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Here’s All You Need to Know About August Kranti Maidan in Mumbai
The is where the Quit India Movement started.
On August 8, 1942 Mahatma Gandhi and the All-India Congress Committee (AICC) launched the Quit India Movement or Bharat Chodo Andolan at the Bombay session. As the Quit India Movement was launched in August, it is also known as August Movement or August Kranti. This was a civil disobedience movement initiated to end British rule in India. Gandhi called the nation to ‘Do or Die’ in his speech. The movement started on August 9, 1942 after the British responded by arresting all the major leaders including Mahatma Gandhi. After the arrest, AICC led by young Aruna Asaf Ali hoisted the Indian flag. This day, August 9, is celebrated as August Kranti Diwas or August Kranti Day to remember the historic Quit India Movement. The day is celebrated by paying tribute to freedom fighters, national integration speeches and other events.
Photograph Courtesy: Wikimedia CommonsThe Gowalia Tank Maidan, which is also known as the August Kranti Maidan, is a historically significant park as this is the place where Mahatma Gandhi delivered his speech that marked the beginning of the Quit India Movement. Mahatma Gandhi and other leaders gathered here on August 8, 1942 and August 9, 1942 to call the nation to fight for freedom. There is a monument inside the maidan commemorating this historical event during the Indian Independence struggle.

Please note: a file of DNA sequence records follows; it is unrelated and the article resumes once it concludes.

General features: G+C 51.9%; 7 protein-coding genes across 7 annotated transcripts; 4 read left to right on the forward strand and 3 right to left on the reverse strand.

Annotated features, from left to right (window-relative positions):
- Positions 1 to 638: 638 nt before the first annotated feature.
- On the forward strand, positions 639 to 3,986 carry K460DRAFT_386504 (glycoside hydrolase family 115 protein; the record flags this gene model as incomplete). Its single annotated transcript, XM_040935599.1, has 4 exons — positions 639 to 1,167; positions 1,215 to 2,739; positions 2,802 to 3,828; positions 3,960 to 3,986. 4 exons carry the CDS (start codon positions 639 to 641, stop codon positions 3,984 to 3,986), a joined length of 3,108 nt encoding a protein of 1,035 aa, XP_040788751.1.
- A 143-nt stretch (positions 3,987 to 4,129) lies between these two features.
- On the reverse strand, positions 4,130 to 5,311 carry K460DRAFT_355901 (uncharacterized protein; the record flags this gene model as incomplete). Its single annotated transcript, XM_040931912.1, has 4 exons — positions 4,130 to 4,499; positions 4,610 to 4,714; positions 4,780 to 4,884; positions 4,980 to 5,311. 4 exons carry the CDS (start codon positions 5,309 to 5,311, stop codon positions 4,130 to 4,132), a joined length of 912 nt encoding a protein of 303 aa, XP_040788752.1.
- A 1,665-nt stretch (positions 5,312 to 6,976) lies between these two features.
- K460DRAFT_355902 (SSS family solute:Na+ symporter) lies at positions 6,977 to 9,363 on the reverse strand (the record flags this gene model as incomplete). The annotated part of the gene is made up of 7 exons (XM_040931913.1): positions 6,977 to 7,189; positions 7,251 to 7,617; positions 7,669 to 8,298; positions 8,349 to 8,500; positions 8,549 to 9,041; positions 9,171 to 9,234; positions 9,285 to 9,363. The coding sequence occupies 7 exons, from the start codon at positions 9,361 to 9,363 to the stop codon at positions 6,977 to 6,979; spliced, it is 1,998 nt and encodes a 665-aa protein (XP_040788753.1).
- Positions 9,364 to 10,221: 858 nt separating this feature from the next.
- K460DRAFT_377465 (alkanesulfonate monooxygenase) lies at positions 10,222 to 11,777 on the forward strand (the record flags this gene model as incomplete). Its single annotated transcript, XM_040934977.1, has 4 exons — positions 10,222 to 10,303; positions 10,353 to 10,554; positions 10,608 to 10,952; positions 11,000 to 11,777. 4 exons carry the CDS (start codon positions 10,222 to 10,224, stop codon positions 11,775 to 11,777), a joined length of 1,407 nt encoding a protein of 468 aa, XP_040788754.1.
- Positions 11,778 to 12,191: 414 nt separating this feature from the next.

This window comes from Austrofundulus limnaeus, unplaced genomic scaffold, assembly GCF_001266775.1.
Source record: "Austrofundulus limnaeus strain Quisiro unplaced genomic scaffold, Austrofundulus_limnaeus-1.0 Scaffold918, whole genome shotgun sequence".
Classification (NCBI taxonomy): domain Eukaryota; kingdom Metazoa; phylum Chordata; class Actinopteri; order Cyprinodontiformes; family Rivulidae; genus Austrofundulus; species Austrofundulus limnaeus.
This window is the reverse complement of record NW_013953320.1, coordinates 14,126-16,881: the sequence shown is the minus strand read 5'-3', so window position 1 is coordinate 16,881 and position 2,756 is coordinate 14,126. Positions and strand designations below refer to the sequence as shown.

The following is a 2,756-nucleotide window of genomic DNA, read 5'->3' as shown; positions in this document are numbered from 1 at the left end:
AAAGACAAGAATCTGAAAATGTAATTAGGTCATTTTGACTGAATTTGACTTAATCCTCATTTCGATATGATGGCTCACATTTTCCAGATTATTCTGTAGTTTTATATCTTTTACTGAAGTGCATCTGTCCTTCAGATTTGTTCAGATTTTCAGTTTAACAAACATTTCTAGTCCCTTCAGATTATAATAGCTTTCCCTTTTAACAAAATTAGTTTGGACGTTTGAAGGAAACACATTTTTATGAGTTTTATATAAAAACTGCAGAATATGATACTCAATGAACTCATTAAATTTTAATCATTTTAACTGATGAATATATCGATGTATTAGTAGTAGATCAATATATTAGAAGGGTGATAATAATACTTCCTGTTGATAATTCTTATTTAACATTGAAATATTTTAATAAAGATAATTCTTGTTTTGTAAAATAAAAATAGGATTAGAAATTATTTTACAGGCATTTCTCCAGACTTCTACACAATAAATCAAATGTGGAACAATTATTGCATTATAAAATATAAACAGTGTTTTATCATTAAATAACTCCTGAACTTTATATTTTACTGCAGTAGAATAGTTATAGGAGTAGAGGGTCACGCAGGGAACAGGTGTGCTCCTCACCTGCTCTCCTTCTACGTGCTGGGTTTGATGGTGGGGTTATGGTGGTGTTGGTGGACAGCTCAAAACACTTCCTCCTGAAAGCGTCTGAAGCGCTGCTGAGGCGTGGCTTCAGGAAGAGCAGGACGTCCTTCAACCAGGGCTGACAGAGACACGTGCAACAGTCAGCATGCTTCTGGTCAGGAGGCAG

Located in central Mumbai, the park is known as Gowalia Tank Maidan as there was a water tank which was used for bathing cow and other livestock. ‘Gou’ means cow and ‘wala’ refers to the owner of the cattle. The tank was filled in and presently, the park exists over there. Today, the maidan is a popular playground, which has been divided into five sections. The biggest part is an open playground and there is a garden for senior citizens along with a smaller playground for children. One of the sections houses the martyr monument.
The park is located close to Mani Bhavan, which served as headquarters for Gandhi for many years. The park is a part of a great historical event and also the history of Indian Independence, but unfortunately, it is not part of any tourist guide book.
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